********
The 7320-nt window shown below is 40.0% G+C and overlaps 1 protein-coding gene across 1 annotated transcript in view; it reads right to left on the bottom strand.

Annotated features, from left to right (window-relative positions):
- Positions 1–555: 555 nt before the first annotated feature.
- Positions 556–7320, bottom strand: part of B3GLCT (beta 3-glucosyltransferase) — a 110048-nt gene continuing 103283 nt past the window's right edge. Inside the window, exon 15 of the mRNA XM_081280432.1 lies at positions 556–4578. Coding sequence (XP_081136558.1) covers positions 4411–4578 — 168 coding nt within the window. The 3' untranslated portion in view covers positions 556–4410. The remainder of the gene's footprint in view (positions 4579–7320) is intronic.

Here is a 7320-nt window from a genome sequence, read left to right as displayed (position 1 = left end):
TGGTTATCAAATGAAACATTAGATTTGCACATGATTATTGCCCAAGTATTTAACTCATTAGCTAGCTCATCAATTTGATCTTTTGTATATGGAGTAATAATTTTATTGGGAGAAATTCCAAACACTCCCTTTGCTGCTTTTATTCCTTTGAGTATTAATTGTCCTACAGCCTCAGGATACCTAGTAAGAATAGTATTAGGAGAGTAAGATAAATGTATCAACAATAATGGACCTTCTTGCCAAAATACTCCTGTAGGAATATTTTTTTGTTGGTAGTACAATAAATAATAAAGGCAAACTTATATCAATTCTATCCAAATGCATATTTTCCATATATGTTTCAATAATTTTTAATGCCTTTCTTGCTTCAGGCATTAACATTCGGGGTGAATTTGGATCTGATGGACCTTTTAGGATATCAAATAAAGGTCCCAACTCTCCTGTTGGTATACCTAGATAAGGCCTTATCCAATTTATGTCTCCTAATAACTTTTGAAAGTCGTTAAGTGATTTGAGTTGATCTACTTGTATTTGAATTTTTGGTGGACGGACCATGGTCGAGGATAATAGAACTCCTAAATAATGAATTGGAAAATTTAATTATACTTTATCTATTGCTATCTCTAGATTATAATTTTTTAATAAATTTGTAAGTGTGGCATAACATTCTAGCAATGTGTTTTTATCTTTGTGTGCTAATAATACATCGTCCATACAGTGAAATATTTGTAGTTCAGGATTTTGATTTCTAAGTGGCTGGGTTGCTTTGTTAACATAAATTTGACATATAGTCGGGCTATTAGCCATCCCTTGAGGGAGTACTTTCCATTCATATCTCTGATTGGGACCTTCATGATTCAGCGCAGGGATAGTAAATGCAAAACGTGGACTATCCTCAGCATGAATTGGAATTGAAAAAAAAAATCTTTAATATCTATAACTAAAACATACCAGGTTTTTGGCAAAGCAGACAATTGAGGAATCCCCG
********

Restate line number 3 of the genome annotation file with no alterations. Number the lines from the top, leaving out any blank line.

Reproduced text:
- Positions 1–555: 555 nt before the first annotated feature.